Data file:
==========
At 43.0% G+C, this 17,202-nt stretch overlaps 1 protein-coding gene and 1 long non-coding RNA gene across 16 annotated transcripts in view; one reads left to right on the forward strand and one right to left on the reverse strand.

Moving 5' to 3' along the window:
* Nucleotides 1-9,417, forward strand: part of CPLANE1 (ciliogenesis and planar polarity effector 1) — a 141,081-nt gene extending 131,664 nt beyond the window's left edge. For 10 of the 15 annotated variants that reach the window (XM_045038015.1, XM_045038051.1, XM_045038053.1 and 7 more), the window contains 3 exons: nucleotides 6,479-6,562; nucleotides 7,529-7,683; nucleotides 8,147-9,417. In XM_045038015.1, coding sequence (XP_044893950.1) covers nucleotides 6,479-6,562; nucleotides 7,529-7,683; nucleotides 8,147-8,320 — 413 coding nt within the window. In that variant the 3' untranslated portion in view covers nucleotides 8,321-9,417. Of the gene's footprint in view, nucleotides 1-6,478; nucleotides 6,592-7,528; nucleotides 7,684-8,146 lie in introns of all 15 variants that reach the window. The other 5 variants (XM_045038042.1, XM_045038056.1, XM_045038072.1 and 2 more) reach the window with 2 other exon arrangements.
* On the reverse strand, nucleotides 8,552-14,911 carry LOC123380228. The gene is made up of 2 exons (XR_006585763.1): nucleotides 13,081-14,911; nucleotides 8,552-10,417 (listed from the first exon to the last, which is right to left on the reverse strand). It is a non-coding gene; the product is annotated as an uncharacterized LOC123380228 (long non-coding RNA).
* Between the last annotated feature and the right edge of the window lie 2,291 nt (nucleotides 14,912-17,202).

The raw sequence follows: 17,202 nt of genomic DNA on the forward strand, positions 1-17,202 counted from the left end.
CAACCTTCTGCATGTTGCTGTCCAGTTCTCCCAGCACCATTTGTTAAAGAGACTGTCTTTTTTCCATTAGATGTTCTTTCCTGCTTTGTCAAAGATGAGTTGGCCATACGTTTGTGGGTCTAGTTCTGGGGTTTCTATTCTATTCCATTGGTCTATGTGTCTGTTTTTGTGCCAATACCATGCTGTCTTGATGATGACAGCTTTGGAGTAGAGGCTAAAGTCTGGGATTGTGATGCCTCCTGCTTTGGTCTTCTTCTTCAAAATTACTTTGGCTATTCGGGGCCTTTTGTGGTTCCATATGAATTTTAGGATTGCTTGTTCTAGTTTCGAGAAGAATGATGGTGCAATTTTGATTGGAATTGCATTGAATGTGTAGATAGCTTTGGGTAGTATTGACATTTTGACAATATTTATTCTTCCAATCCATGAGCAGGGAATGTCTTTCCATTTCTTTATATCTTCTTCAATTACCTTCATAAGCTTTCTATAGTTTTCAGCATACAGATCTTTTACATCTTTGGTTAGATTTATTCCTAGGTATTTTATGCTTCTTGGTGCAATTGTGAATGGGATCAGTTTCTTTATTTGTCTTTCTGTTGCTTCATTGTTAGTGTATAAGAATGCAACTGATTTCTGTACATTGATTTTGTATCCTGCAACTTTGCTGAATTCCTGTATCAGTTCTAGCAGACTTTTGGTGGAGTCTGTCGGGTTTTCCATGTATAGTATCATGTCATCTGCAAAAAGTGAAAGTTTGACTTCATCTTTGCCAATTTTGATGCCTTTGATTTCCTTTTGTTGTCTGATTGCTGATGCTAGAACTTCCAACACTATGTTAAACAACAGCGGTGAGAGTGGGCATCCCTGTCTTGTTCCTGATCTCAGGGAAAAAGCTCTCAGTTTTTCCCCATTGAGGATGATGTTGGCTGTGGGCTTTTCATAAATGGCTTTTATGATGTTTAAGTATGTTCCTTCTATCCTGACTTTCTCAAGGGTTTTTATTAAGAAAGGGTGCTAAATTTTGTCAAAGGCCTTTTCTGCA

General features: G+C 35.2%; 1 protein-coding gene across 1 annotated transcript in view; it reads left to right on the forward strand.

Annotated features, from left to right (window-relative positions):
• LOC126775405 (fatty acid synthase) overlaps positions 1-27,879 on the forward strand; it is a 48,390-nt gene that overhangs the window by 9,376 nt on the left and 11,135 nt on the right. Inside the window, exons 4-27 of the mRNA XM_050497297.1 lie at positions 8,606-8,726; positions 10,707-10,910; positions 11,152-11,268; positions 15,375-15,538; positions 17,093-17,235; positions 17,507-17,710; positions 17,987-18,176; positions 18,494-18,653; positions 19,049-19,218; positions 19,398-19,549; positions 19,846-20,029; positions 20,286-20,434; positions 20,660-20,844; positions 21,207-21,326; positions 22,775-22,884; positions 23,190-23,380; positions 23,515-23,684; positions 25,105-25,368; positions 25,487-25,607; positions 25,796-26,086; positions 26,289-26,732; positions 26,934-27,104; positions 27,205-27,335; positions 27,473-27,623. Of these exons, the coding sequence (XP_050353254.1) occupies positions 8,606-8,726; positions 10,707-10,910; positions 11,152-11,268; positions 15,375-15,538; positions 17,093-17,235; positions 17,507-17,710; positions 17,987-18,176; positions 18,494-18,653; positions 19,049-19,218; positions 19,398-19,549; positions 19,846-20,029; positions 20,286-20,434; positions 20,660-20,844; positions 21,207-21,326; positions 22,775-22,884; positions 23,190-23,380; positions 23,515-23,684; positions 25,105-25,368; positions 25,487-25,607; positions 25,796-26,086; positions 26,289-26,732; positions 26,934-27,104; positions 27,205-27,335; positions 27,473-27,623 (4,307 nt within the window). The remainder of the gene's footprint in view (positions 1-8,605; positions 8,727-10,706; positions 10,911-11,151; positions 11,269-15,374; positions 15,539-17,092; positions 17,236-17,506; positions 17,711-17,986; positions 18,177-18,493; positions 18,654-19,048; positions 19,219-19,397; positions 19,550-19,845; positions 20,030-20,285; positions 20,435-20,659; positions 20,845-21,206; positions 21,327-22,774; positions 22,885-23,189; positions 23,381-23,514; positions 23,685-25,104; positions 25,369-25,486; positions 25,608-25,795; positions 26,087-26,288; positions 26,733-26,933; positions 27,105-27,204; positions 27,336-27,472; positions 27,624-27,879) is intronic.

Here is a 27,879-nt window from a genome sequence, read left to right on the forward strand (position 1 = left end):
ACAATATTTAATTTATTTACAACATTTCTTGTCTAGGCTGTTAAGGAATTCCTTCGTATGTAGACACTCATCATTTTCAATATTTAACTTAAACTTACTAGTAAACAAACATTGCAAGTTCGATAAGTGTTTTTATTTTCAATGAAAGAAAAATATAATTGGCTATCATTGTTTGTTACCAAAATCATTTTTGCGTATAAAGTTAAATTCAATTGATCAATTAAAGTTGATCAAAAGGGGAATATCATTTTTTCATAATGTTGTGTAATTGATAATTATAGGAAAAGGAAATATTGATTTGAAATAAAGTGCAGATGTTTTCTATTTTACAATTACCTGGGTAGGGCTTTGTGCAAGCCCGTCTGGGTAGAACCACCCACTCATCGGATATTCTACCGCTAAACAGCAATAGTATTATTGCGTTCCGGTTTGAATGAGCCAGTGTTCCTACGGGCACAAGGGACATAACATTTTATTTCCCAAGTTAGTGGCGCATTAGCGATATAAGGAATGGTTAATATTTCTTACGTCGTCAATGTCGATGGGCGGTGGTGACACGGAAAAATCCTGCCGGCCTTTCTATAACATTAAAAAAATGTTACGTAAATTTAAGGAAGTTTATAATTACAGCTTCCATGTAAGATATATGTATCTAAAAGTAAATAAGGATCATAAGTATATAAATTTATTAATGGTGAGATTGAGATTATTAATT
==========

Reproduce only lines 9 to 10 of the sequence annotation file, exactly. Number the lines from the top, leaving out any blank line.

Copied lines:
Annotated features, from left to right (window-relative positions):
• LOC126775405 (fatty acid synthase) overlaps positions 1-27,879 on the forward strand; it is a 48,390-nt gene that overhangs the window by 9,376 nt on the left and 11,135 nt on the right. Inside the window, exons 4-27 of the mRNA XM_050497297.1 lie at positions 8,606-8,726; positions 10,707-10,910; positions 11,152-11,268; positions 15,375-15,538; positions 17,093-17,235; positions 17,507-17,710; positions 17,987-18,176; positions 18,494-18,653; positions 19,049-19,218; positions 19,398-19,549; positions 19,846-20,029; positions 20,286-20,434; positions 20,660-20,844; positions 21,207-21,326; positions 22,775-22,884; positions 23,190-23,380; positions 23,515-23,684; positions 25,105-25,368; positions 25,487-25,607; positions 25,796-26,086; positions 26,289-26,732; positions 26,934-27,104; positions 27,205-27,335; positions 27,473-27,623. Of these exons, the coding sequence (XP_050353254.1) occupies positions 8,606-8,726; positions 10,707-10,910; positions 11,152-11,268; positions 15,375-15,538; positions 17,093-17,235; positions 17,507-17,710; positions 17,987-18,176; positions 18,494-18,653; positions 19,049-19,218; positions 19,398-19,549; positions 19,846-20,029; positions 20,286-20,434; positions 20,660-20,844; positions 21,207-21,326; positions 22,775-22,884; positions 23,190-23,380; positions 23,515-23,684; positions 25,105-25,368; positions 25,487-25,607; positions 25,796-26,086; positions 26,289-26,732; positions 26,934-27,104; positions 27,205-27,335; positions 27,473-27,623 (4,307 nt within the window). The remainder of the gene's footprint in view (positions 1-8,605; positions 8,727-10,706; positions 10,911-11,151; positions 11,269-15,374; positions 15,539-17,092; positions 17,236-17,506; positions 17,711-17,986; positions 18,177-18,493; positions 18,654-19,048; positions 19,219-19,397; positions 19,550-19,845; positions 20,030-20,285; positions 20,435-20,659; positions 20,845-21,206; positions 21,327-22,774; positions 22,885-23,189; positions 23,381-23,514; positions 23,685-25,104; positions 25,369-25,486; positions 25,608-25,795; positions 26,087-26,288; positions 26,733-26,933; positions 27,105-27,204; positions 27,336-27,472; positions 27,624-27,879) is intronic.